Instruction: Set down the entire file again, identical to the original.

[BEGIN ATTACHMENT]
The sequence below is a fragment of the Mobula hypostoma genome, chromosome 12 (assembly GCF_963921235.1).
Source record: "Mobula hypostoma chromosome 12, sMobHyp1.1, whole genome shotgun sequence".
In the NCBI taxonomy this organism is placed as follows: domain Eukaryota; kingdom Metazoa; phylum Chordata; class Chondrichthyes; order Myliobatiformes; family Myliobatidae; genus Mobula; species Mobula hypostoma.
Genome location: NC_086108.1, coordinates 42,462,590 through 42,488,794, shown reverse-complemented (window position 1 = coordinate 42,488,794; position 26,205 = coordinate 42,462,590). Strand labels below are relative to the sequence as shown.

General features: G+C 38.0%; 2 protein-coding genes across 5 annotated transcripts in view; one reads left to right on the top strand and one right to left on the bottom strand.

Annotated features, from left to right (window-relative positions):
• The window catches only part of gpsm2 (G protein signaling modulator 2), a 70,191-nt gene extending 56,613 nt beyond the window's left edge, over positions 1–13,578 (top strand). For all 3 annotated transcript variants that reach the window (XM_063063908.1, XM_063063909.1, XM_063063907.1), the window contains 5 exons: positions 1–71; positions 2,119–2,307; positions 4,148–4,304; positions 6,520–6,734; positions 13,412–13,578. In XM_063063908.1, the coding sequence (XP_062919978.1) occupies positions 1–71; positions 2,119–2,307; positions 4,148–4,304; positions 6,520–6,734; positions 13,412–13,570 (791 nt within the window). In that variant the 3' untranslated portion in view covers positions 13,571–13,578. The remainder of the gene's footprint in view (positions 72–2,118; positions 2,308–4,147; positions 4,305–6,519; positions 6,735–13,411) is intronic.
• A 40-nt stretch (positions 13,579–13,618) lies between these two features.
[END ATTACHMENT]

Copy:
The sequence below is a fragment of the Mobula hypostoma genome, chromosome 12 (assembly GCF_963921235.1).
Source record: "Mobula hypostoma chromosome 12, sMobHyp1.1, whole genome shotgun sequence".
In the NCBI taxonomy this organism is placed as follows: domain Eukaryota; kingdom Metazoa; phylum Chordata; class Chondrichthyes; order Myliobatiformes; family Myliobatidae; genus Mobula; species Mobula hypostoma.
Genome location: NC_086108.1, coordinates 42,462,590 through 42,488,794, shown reverse-complemented (window position 1 = coordinate 42,488,794; position 26,205 = coordinate 42,462,590). Strand labels below are relative to the sequence as shown.

General features: G+C 38.0%; 2 protein-coding genes across 5 annotated transcripts in view; one reads left to right on the top strand and one right to left on the bottom strand.

Annotated features, from left to right (window-relative positions):
• The window catches only part of gpsm2 (G protein signaling modulator 2), a 70,191-nt gene extending 56,613 nt beyond the window's left edge, over positions 1–13,578 (top strand). For all 3 annotated transcript variants that reach the window (XM_063063908.1, XM_063063909.1, XM_063063907.1), the window contains 5 exons: positions 1–71; positions 2,119–2,307; positions 4,148–4,304; positions 6,520–6,734; positions 13,412–13,578. In XM_063063908.1, the coding sequence (XP_062919978.1) occupies positions 1–71; positions 2,119–2,307; positions 4,148–4,304; positions 6,520–6,734; positions 13,412–13,570 (791 nt within the window). In that variant the 3' untranslated portion in view covers positions 13,571–13,578. The remainder of the gene's footprint in view (positions 72–2,118; positions 2,308–4,147; positions 4,305–6,519; positions 6,735–13,411) is intronic.
• A 40-nt stretch (positions 13,579–13,618) lies between these two features.